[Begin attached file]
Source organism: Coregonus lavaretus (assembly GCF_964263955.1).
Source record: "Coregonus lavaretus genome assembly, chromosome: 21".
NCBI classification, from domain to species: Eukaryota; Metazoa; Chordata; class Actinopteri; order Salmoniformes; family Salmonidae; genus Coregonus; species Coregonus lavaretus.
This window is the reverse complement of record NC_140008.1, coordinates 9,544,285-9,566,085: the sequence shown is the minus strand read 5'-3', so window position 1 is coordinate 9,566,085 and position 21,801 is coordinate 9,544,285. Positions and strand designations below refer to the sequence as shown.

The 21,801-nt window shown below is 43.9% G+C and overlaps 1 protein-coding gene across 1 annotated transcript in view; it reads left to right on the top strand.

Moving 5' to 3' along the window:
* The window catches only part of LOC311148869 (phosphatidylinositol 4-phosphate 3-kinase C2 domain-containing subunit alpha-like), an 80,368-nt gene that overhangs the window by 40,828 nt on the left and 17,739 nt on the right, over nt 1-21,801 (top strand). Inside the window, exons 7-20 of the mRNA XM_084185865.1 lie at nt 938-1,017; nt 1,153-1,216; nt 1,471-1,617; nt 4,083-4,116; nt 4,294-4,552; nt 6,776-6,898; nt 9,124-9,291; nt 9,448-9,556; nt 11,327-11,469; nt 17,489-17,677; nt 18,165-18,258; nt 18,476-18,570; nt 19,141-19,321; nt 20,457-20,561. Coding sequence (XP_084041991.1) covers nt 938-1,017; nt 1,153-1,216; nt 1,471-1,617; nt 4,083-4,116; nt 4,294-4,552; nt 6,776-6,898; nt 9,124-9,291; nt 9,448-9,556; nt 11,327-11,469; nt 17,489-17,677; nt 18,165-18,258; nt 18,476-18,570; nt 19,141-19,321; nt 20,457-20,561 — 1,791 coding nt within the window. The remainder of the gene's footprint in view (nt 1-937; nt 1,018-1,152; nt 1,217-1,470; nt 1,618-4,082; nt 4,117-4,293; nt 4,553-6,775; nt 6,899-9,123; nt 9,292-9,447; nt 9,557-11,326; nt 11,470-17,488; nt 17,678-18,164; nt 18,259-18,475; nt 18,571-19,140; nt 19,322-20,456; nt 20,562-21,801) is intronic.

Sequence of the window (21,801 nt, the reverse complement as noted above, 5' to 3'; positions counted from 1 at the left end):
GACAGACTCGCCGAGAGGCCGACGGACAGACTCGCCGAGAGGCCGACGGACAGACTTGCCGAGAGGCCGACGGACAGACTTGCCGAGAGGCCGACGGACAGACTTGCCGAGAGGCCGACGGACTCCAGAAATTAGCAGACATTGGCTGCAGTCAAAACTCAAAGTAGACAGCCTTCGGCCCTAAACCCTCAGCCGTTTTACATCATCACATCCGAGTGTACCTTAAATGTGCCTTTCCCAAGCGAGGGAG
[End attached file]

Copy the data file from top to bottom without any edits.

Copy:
Source organism: Coregonus lavaretus (assembly GCF_964263955.1).
Source record: "Coregonus lavaretus genome assembly, chromosome: 21".
NCBI classification, from domain to species: Eukaryota; Metazoa; Chordata; class Actinopteri; order Salmoniformes; family Salmonidae; genus Coregonus; species Coregonus lavaretus.
This window is the reverse complement of record NC_140008.1, coordinates 9,544,285-9,566,085: the sequence shown is the minus strand read 5'-3', so window position 1 is coordinate 9,566,085 and position 21,801 is coordinate 9,544,285. Positions and strand designations below refer to the sequence as shown.

The 21,801-nt window shown below is 43.9% G+C and overlaps 1 protein-coding gene across 1 annotated transcript in view; it reads left to right on the top strand.

Moving 5' to 3' along the window:
* The window catches only part of LOC311148869 (phosphatidylinositol 4-phosphate 3-kinase C2 domain-containing subunit alpha-like), an 80,368-nt gene that overhangs the window by 40,828 nt on the left and 17,739 nt on the right, over nt 1-21,801 (top strand). Inside the window, exons 7-20 of the mRNA XM_084185865.1 lie at nt 938-1,017; nt 1,153-1,216; nt 1,471-1,617; nt 4,083-4,116; nt 4,294-4,552; nt 6,776-6,898; nt 9,124-9,291; nt 9,448-9,556; nt 11,327-11,469; nt 17,489-17,677; nt 18,165-18,258; nt 18,476-18,570; nt 19,141-19,321; nt 20,457-20,561. Coding sequence (XP_084041991.1) covers nt 938-1,017; nt 1,153-1,216; nt 1,471-1,617; nt 4,083-4,116; nt 4,294-4,552; nt 6,776-6,898; nt 9,124-9,291; nt 9,448-9,556; nt 11,327-11,469; nt 17,489-17,677; nt 18,165-18,258; nt 18,476-18,570; nt 19,141-19,321; nt 20,457-20,561 — 1,791 coding nt within the window. The remainder of the gene's footprint in view (nt 1-937; nt 1,018-1,152; nt 1,217-1,470; nt 1,618-4,082; nt 4,117-4,293; nt 4,553-6,775; nt 6,899-9,123; nt 9,292-9,447; nt 9,557-11,326; nt 11,470-17,488; nt 17,678-18,164; nt 18,259-18,475; nt 18,571-19,140; nt 19,322-20,456; nt 20,562-21,801) is intronic.

Sequence of the window (21,801 nt, the reverse complement as noted above, 5' to 3'; positions counted from 1 at the left end):
GACAGACTCGCCGAGAGGCCGACGGACAGACTCGCCGAGAGGCCGACGGACAGACTTGCCGAGAGGCCGACGGACAGACTTGCCGAGAGGCCGACGGACAGACTTGCCGAGAGGCCGACGGACTCCAGAAATTAGCAGACATTGGCTGCAGTCAAAACTCAAAGTAGACAGCCTTCGGCCCTAAACCCTCAGCCGTTTTACATCATCACATCCGAGTGTACCTTAAATGTGCCTTTCCCAAGCGAGGGAG